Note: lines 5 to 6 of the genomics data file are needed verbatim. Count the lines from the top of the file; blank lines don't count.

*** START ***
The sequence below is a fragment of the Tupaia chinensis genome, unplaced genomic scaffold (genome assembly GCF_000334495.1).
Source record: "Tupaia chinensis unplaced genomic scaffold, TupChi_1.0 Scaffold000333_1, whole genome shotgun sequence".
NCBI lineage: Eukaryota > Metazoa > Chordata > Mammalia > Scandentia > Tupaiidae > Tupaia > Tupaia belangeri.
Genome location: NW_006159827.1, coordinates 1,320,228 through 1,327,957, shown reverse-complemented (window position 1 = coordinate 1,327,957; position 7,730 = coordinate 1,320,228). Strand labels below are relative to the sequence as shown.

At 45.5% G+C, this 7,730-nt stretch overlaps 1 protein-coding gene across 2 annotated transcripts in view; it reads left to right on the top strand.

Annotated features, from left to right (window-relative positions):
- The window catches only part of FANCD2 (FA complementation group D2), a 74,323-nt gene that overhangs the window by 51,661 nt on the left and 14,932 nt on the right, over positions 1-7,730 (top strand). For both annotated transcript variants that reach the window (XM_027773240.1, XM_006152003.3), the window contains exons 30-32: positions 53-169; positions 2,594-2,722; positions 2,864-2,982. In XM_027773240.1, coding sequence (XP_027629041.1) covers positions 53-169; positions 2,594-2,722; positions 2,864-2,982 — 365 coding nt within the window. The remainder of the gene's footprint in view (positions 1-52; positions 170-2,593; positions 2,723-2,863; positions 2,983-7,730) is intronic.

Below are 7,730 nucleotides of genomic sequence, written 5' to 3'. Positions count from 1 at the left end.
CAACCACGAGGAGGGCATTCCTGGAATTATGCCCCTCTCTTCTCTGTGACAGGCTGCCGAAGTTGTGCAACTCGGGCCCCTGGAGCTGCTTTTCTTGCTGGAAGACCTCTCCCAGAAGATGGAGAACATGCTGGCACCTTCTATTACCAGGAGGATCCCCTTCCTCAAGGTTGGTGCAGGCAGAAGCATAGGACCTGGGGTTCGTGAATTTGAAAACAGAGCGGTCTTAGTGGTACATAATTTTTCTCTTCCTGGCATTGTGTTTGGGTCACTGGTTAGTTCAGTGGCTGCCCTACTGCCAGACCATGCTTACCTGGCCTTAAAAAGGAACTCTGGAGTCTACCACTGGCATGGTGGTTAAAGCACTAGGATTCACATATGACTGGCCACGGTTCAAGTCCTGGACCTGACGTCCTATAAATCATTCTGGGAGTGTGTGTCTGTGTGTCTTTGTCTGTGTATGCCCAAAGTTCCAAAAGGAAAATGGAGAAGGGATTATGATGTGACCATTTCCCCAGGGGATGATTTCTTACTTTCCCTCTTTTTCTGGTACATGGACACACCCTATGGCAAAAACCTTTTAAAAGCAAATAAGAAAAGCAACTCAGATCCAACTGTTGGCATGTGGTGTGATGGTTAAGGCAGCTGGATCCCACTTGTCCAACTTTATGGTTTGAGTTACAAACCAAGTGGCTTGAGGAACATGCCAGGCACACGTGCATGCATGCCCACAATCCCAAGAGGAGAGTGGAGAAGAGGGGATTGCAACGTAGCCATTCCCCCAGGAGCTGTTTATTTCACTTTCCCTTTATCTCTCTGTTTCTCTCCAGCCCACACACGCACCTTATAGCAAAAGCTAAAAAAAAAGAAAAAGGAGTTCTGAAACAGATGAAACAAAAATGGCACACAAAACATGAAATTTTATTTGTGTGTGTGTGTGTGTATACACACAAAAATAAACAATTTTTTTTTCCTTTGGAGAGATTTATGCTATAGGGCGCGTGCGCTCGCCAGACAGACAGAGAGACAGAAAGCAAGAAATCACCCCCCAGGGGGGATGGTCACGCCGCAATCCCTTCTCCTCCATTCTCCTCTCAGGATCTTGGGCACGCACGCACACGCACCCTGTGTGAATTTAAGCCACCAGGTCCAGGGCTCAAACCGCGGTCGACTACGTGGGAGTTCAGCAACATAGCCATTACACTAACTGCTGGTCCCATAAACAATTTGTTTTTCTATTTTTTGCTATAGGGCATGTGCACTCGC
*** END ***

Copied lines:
At 45.5% G+C, this 7,730-nt stretch overlaps 1 protein-coding gene across 2 annotated transcripts in view; it reads left to right on the top strand.

Annotated features, from left to right (window-relative positions):